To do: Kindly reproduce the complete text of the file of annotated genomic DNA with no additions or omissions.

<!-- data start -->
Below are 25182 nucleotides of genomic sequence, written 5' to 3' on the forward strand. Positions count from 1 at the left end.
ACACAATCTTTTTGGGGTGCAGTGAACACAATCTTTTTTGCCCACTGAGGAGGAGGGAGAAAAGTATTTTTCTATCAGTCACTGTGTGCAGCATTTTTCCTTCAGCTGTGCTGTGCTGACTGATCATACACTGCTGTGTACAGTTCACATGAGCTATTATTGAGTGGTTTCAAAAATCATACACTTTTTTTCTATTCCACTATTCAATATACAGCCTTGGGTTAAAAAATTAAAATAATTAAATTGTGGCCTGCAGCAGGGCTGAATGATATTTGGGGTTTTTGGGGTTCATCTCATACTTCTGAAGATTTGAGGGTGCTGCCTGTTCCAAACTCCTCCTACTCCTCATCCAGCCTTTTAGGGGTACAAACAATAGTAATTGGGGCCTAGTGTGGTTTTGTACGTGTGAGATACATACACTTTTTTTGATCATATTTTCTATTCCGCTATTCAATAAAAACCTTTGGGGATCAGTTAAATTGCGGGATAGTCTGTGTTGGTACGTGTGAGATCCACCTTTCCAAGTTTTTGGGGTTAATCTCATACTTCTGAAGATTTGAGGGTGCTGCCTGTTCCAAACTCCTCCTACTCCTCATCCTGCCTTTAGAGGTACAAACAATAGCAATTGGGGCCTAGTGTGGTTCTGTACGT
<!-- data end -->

Below are 25182 nucleotides of genomic sequence, written 5' to 3' on the forward strand. Positions count from 1 at the left end.
ACACAATCTTTTTGGGGTGCAGTGAACACAATCTTTTTTGCCCACTGAGGAGGAGGGAGAAAAGTATTTTTCTATCAGTCACTGTGTGCAGCATTTTTCCTTCAGCTGTGCTGTGCTGACTGATCATACACTGCTGTGTACAGTTCACATGAGCTATTATTGAGTGGTTTCAAAAATCATACACTTTTTTTCTATTCCACTATTCAATATACAGCCTTGGGTTAAAAAATTAAAATAATTAAATTGTGGCCTGCAGCAGGGCTGAATGATATTTGGGGTTTTTGGGGTTCATCTCATACTTCTGAAGATTTGAGGGTGCTGCCTGTTCCAAACTCCTCCTACTCCTCATCCAGCCTTTTAGGGGTACAAACAATAGTAATTGGGGCCTAGTGTGGTTTTGTACGTGTGAGATACATACACTTTTTTTGATCATATTTTCTATTCCGCTATTCAATAAAAACCTTTGGGGATCAGTTAAATTGCGGGATAGTCTGTGTTGGTACGTGTGAGATCCACCTTTCCAAGTTTTTGGGGTTAATCTCATACTTCTGAAGATTTGAGGGTGCTGCCTGTTCCAAACTCCTCCTACTCCTCATCCTGCCTTTAGAGGTACAAACAATAGCAATTGGGGCCTAGTGTGGTTCTGTACGT